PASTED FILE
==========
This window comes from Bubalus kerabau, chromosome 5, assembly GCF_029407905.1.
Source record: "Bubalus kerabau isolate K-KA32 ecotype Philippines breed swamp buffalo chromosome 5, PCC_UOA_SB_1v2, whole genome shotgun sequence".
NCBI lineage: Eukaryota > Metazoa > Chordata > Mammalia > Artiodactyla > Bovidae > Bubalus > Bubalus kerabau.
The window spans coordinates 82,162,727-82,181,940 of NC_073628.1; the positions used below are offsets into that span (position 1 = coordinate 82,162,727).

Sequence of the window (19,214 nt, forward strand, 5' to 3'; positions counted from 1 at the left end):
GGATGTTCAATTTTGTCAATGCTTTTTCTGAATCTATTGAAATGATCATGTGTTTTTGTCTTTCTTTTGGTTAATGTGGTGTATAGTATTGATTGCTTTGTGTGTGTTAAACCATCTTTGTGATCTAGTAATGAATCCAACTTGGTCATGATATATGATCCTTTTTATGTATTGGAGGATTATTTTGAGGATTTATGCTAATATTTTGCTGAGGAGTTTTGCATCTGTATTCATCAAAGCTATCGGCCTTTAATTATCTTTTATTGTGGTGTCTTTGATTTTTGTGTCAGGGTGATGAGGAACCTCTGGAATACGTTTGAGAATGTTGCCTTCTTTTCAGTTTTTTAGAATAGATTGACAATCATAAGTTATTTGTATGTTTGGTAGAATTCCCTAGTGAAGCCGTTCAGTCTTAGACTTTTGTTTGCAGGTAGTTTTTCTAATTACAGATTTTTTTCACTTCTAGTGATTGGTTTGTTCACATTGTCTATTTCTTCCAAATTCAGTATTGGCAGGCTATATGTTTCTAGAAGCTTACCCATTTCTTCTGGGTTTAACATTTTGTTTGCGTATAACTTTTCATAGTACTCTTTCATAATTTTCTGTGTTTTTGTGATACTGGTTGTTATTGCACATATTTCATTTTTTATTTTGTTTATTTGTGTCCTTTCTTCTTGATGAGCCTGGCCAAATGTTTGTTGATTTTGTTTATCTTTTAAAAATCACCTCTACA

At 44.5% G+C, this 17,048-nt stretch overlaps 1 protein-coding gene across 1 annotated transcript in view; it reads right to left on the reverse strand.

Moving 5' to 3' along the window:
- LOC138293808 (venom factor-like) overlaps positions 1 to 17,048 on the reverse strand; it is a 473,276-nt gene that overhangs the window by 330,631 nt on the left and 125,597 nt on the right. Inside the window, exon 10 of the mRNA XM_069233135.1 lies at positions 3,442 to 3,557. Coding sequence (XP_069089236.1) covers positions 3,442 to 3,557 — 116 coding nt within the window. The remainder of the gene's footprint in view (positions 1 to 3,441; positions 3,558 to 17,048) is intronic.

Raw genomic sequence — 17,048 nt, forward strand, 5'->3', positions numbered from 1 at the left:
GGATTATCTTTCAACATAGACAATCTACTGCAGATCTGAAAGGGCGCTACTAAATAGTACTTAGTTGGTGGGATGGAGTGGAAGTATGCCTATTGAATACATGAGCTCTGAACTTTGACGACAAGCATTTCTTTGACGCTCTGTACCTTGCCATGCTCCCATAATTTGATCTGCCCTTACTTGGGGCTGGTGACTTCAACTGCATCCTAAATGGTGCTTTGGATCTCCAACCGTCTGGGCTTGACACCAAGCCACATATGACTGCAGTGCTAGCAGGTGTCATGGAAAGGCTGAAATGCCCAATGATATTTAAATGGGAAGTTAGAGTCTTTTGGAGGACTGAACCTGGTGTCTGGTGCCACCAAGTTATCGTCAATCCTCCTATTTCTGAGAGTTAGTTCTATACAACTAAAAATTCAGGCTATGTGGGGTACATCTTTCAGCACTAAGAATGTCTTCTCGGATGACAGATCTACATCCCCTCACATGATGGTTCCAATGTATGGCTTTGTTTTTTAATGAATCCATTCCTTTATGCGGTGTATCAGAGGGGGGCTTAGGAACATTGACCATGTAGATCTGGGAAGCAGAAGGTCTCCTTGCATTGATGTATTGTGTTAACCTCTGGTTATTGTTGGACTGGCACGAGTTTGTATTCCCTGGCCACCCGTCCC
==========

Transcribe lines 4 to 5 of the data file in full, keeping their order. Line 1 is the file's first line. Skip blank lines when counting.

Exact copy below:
The window spans coordinates 82,162,727-82,181,940 of NC_073628.1; the positions used below are offsets into that span (position 1 = coordinate 82,162,727).

Sequence of the window (19,214 nt, forward strand, 5' to 3'; positions counted from 1 at the left end):